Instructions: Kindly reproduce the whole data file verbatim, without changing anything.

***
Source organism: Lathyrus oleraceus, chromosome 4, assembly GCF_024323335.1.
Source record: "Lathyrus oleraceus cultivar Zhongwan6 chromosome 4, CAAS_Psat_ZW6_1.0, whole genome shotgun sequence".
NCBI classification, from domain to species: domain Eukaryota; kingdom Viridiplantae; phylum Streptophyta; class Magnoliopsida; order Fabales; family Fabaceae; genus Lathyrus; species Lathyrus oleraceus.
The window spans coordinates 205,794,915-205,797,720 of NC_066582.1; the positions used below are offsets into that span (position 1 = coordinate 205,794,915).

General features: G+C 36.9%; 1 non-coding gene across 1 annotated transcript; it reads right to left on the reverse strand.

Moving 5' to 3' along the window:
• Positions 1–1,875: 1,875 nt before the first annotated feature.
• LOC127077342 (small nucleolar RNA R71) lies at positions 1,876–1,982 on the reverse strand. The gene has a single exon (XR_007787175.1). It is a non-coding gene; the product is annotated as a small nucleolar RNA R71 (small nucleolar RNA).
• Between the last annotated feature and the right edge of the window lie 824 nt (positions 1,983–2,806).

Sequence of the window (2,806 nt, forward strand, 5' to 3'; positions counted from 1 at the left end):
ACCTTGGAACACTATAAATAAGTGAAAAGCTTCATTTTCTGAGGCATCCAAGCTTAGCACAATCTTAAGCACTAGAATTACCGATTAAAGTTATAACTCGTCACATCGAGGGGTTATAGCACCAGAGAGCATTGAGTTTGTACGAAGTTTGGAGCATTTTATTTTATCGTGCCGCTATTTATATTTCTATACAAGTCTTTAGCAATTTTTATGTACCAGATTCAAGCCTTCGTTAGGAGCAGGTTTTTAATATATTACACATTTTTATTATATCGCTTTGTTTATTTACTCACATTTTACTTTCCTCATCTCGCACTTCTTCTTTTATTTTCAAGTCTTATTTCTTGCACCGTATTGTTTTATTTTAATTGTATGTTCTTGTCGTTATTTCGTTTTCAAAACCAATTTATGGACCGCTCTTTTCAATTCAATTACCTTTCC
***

Source organism: Lathyrus oleraceus, chromosome 4, assembly GCF_024323335.1.
Source record: "Lathyrus oleraceus cultivar Zhongwan6 chromosome 4, CAAS_Psat_ZW6_1.0, whole genome shotgun sequence".
NCBI classification, from domain to species: domain Eukaryota; kingdom Viridiplantae; phylum Streptophyta; class Magnoliopsida; order Fabales; family Fabaceae; genus Lathyrus; species Lathyrus oleraceus.
The window spans coordinates 205,794,915-205,797,720 of NC_066582.1; the positions used below are offsets into that span (position 1 = coordinate 205,794,915).

General features: G+C 36.9%; 1 non-coding gene across 1 annotated transcript; it reads right to left on the reverse strand.

Moving 5' to 3' along the window:
• Positions 1–1,875: 1,875 nt before the first annotated feature.
• LOC127077342 (small nucleolar RNA R71) lies at positions 1,876–1,982 on the reverse strand. The gene has a single exon (XR_007787175.1). It is a non-coding gene; the product is annotated as a small nucleolar RNA R71 (small nucleolar RNA).
• Between the last annotated feature and the right edge of the window lie 824 nt (positions 1,983–2,806).

Sequence of the window (2,806 nt, forward strand, 5' to 3'; positions counted from 1 at the left end):
ACCTTGGAACACTATAAATAAGTGAAAAGCTTCATTTTCTGAGGCATCCAAGCTTAGCACAATCTTAAGCACTAGAATTACCGATTAAAGTTATAACTCGTCACATCGAGGGGTTATAGCACCAGAGAGCATTGAGTTTGTACGAAGTTTGGAGCATTTTATTTTATCGTGCCGCTATTTATATTTCTATACAAGTCTTTAGCAATTTTTATGTACCAGATTCAAGCCTTCGTTAGGAGCAGGTTTTTAATATATTACACATTTTTATTATATCGCTTTGTTTATTTACTCACATTTTACTTTCCTCATCTCGCACTTCTTCTTTTATTTTCAAGTCTTATTTCTTGCACCGTATTGTTTTATTTTAATTGTATGTTCTTGTCGTTATTTCGTTTTCAAAACCAATTTATGGACCGCTCTTTTCAATTCAATTACCTTTCC